What the world needs now

Baby ran, she ran away

There is a scene in Forrest Gump, where the film’s protagonist is laying in a military hospital, somewhere in war-torn Vietnam, with his buttock taped up from a hostile incident with an enemy’s sniper rifle (“something just jumped up and bit me!”) next to the morose and suicidal Lieutenant Dan. Forrest has managed to procure two soft-serve ice cream cones, and in his eagerness to communicate his good fortune to said Lt., he yells out

LIEUTENANT DAN! ICE CREAM!”

Only, Tom Hanks’ pronunciation is such that it doesn’t come out sounding that way. Indeed, it sounds as if Forrest turns to his superior and exclaims:

LIEUTENANT DAN! ASS-CREAM!”

Which would make Lt. Dan’s reaction all the more understanding (he takes the cone and promptly drops it into his bed pan without the slightest acknowledgment to Gump, or his gift of soft serve).

So where, dear reader, is this all stemming from?

I, like Forrest, think a lot when I run. I am not afraid to admit that most of the information I mull over and dissect during this time is completely, one hundred percent, hands-down crazy. In fact, in some perverse way I almost revel in it. I tend to chalk most of this up to the long distances I cover – there is only so much coherent thought you sustain over a long period of time, especially when you are pushing your body to its physical limits. Once you pass a certain mile marker all bets are off and I really think it’s anyone’s guess as to where my thoughts will meander next.

Etymology is a recurrent running interest of mine – certain words, or elongated descriptors will stick in my craw and I’ll mull over them for a length of time, usually until the steep hill on 10th street or the one at the north-west corner of the Park, when every cogent thought (or semi-cogent, WHATEVER) is thoroughly blasted from my mind, and all I can think about is THIS IS THE STUPIDEST THING I HAVE EVER DONE WHY WOULD ANYONE WANT TO RUN UP THIS HILL ALL THE DRIVERS IN ALL THESE CARS ARE LAUGHING AT ME.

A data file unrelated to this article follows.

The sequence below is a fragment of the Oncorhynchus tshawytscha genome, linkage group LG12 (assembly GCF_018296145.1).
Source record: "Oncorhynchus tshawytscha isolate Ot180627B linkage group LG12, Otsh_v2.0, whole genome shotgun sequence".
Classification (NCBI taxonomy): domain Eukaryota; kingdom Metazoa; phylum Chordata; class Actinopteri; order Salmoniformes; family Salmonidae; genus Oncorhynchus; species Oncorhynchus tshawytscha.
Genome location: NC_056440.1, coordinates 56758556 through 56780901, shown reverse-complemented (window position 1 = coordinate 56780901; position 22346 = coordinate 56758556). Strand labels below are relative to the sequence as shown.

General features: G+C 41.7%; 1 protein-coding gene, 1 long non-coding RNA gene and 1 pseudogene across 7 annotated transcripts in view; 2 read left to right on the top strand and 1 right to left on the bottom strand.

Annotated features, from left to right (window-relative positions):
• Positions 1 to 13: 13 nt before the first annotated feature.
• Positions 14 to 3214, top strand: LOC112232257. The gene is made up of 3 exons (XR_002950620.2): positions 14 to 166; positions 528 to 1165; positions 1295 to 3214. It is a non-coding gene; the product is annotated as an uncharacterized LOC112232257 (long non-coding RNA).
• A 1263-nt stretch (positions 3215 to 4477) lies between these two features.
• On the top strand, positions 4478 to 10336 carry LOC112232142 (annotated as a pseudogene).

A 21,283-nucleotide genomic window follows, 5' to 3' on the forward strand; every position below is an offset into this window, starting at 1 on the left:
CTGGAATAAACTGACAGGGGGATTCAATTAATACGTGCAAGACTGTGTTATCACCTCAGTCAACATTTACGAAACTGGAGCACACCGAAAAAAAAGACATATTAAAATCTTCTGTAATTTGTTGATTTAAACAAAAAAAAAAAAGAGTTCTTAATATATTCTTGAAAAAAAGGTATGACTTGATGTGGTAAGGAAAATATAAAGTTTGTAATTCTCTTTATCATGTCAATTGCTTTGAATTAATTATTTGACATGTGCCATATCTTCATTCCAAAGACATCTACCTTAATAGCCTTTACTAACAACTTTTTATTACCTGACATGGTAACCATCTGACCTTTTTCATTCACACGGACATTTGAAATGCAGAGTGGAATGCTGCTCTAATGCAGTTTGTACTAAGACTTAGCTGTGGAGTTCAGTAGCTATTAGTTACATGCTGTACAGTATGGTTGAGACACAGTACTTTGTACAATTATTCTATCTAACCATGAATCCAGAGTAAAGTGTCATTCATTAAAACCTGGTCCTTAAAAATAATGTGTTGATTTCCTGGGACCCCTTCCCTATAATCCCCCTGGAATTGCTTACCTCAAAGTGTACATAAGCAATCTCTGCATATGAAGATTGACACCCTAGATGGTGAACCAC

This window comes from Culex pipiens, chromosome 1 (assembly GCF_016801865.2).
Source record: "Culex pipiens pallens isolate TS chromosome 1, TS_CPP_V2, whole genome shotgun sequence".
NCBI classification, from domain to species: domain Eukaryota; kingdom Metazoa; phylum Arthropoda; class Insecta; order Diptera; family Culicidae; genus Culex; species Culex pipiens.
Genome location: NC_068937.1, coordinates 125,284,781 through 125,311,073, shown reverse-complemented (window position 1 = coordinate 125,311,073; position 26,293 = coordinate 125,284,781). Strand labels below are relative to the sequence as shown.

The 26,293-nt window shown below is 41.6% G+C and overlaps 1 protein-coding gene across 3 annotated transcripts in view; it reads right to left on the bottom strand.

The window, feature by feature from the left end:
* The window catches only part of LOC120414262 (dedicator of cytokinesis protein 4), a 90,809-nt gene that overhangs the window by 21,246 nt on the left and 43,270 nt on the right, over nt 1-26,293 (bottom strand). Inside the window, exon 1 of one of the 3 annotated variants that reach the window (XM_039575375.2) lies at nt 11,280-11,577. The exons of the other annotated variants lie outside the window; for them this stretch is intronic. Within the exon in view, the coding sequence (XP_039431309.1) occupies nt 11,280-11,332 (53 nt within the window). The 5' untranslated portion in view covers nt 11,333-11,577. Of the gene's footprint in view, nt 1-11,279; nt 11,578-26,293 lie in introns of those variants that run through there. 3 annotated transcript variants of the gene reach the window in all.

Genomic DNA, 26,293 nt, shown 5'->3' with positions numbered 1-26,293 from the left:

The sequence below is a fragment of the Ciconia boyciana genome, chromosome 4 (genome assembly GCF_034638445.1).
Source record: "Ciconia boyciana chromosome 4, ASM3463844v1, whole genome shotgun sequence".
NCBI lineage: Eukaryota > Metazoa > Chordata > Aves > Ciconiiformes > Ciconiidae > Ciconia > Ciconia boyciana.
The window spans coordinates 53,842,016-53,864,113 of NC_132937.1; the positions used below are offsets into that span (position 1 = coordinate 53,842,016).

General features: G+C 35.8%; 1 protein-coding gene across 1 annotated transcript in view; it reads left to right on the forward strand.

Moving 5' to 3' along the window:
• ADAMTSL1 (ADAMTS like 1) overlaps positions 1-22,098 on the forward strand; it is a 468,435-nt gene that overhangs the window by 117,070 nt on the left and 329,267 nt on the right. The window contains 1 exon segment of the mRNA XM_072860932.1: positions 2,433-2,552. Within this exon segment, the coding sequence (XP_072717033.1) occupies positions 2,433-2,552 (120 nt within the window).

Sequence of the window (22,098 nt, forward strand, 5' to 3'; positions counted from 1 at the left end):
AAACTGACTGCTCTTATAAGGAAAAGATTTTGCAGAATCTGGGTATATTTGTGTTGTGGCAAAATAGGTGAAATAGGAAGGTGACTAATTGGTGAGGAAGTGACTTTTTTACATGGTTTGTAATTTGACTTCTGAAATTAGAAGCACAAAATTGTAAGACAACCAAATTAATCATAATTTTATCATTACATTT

This past Saturday I was out – completing a three loop pass of Queen’s park – roughly 10 km (at least according to map my run) and I overheard one young man say to another “you just got your ass creamed!” I didn’t pay too much attention to his choice of phrasing until a little further into the run, when I got to thinking about the origin of his term “cream your ass” – re: to beat, humiliate, destroy, etc. etc. Actually, what really ran through my mind was: holy shitballs! Where DOES this come from? What a horrible thing to say to someone! And how did it become part of the common vernacular OF OUR YOUTH? And what about holy shitballs? What’s up with that?

For the time being I want leave shitballs by the wayside – it’s not that I think this word, especially its consecrated version, doesn’t merit further discussion, (it most certainly does ) I can’t help but be drawn to the first phrase, as I am both disgusted and confused at how this description managed to worm its way into society, and truthfully my own vocabulary for an extended period of time, especially when I was of the age of the young, park dwelling men. How does this become a part of someone’s everyday language at such an early age without anyone (particularly over the age of, oh, I don’t know, TWELVE) calling us out on it?